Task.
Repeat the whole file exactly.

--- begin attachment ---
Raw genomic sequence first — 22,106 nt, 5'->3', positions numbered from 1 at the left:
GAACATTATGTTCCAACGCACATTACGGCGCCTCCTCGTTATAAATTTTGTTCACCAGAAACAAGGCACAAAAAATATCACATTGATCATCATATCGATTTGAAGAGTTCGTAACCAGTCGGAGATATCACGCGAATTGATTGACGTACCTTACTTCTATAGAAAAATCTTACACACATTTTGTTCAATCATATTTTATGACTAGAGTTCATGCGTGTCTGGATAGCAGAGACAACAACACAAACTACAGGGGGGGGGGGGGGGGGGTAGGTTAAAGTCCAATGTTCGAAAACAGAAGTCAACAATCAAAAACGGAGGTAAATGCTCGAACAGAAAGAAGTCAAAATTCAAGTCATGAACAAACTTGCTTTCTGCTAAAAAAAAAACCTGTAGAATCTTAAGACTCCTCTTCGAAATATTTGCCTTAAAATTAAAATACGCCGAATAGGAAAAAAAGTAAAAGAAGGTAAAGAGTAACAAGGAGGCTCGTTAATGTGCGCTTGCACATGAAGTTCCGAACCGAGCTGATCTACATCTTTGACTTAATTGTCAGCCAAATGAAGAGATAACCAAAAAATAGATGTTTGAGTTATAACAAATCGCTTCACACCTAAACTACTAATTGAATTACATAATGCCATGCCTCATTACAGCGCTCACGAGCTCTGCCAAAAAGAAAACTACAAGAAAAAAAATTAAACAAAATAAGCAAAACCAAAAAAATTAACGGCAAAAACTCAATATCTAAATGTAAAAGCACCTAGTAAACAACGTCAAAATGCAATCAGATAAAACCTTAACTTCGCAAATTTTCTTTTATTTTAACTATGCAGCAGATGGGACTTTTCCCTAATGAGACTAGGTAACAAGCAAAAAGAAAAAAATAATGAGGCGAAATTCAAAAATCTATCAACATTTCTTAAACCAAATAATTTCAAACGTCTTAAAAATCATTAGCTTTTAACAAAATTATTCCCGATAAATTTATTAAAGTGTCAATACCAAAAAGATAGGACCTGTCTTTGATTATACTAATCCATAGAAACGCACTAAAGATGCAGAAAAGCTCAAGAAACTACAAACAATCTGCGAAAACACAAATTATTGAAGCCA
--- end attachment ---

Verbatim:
Raw genomic sequence first — 22,106 nt, 5'->3', positions numbered from 1 at the left:
GAACATTATGTTCCAACGCACATTACGGCGCCTCCTCGTTATAAATTTTGTTCACCAGAAACAAGGCACAAAAAATATCACATTGATCATCATATCGATTTGAAGAGTTCGTAACCAGTCGGAGATATCACGCGAATTGATTGACGTACCTTACTTCTATAGAAAAATCTTACACACATTTTGTTCAATCATATTTTATGACTAGAGTTCATGCGTGTCTGGATAGCAGAGACAACAACACAAACTACAGGGGGGGGGGGGGGGGGGTAGGTTAAAGTCCAATGTTCGAAAACAGAAGTCAACAATCAAAAACGGAGGTAAATGCTCGAACAGAAAGAAGTCAAAATTCAAGTCATGAACAAACTTGCTTTCTGCTAAAAAAAAAACCTGTAGAATCTTAAGACTCCTCTTCGAAATATTTGCCTTAAAATTAAAATACGCCGAATAGGAAAAAAAGTAAAAGAAGGTAAAGAGTAACAAGGAGGCTCGTTAATGTGCGCTTGCACATGAAGTTCCGAACCGAGCTGATCTACATCTTTGACTTAATTGTCAGCCAAATGAAGAGATAACCAAAAAATAGATGTTTGAGTTATAACAAATCGCTTCACACCTAAACTACTAATTGAATTACATAATGCCATGCCTCATTACAGCGCTCACGAGCTCTGCCAAAAAGAAAACTACAAGAAAAAAAATTAAACAAAATAAGCAAAACCAAAAAAATTAACGGCAAAAACTCAATATCTAAATGTAAAAGCACCTAGTAAACAACGTCAAAATGCAATCAGATAAAACCTTAACTTCGCAAATTTTCTTTTATTTTAACTATGCAGCAGATGGGACTTTTCCCTAATGAGACTAGGTAACAAGCAAAAAGAAAAAAATAATGAGGCGAAATTCAAAAATCTATCAACATTTCTTAAACCAAATAATTTCAAACGTCTTAAAAATCATTAGCTTTTAACAAAATTATTCCCGATAAATTTATTAAAGTGTCAATACCAAAAAGATAGGACCTGTCTTTGATTATACTAATCCATAGAAACGCACTAAAGATGCAGAAAAGCTCAAGAAACTACAAACAATCTGCGAAAACACAAATTATTGAAGCCA